Tuesday, 20 June 2017

Southern Fury

Southern Fury tells the intertwining stories of the Lindel brothers, Mikey (Johnathon Schaech) and JP (Adrian Grenier), who had only each other to rely on growing up. As adults, JP found success as the owner of a construction company, while Mikey became a small-time mobster, mired in a life of petty crime. When Mikey is kidnapped and held for a ransom by ruthless crime boss Eddie King (Nicolas Cage), JP turns to the brothers' old pal Sal (John Cusack), a plain clothes detective for help – IMDB.

For the best part of a decade Nicolas Cage’s name has been synonymous with the words ‘joke’ and ‘laughingstock’ and has somewhat become a figure of ridicule for his tendency to appear in so much garbage that the film industry DVD bin is overflowing with crap Cage films and performances. With Southern Fury, the irredeemable Cage has sunk to a new low with a performance on a new level of awful. Sporting an outlandish haircut, a fake nose, and a colourful wardrobe Cage’s wobbly, hammy performance as gangster Eddie King generates snorts of derision more than fear. What’s most amusing is his monologue where he reads a letter and randomly shouts selected words before descending to a hushed, broken voice.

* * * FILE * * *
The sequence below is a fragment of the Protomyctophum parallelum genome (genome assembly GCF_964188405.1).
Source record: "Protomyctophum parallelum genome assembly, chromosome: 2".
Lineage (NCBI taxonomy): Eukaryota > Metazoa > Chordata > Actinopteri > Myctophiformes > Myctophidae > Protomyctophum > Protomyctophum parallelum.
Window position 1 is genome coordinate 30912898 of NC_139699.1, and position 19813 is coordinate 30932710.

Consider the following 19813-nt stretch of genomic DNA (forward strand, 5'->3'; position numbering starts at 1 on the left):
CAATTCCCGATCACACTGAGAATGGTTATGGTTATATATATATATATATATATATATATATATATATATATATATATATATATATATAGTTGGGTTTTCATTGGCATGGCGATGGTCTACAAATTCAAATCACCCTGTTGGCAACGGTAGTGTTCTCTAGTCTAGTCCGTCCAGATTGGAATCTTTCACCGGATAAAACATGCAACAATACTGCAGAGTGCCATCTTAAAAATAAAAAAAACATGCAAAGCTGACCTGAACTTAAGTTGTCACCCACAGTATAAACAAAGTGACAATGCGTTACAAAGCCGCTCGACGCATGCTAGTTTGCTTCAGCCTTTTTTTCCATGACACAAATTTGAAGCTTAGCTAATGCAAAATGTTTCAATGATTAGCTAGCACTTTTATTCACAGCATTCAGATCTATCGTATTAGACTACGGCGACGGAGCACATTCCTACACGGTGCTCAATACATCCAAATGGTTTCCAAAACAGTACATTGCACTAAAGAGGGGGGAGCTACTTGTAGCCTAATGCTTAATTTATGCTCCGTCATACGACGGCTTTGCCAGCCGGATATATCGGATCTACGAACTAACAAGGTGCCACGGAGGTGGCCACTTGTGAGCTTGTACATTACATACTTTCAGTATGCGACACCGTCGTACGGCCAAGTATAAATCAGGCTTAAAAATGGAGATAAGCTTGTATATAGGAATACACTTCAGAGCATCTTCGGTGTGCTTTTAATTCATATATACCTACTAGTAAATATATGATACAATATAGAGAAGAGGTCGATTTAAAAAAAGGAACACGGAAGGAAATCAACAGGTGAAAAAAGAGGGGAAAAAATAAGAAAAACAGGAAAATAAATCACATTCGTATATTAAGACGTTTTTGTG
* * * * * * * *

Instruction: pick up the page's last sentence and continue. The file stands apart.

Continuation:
The only explanation for any film casting Cage is that the film doesn’t take its self too seriously. Any self-respecting film director, wanting to make a good, serious film, will not actually want Nicolas Cage hamming things up in a way that’s off-putting rather than enjoyable engaging. Luckily for Steven C. Miller Southern Fury clearly isn’t a film that even tries to be a remotely serious picture. The film revels in extreme violence and tedious slow motion sequences that gives off an air of a film made with very little in the way of imagination.

One of my pet peeves is slow motion (especally when its overused to the point it loses all effectiveness) and its commonly used in Southern Fury to the extent the hyperstylised violence comes across as incredibly crass. On the positive side the film starts reasonably well as it builds a connection between the two brothers, but the pointlessness of the film as whole just ends up in it being a colossal bore.


1 comment:

  1. If Nic Cage has managed to find a new low to sink to I must see this.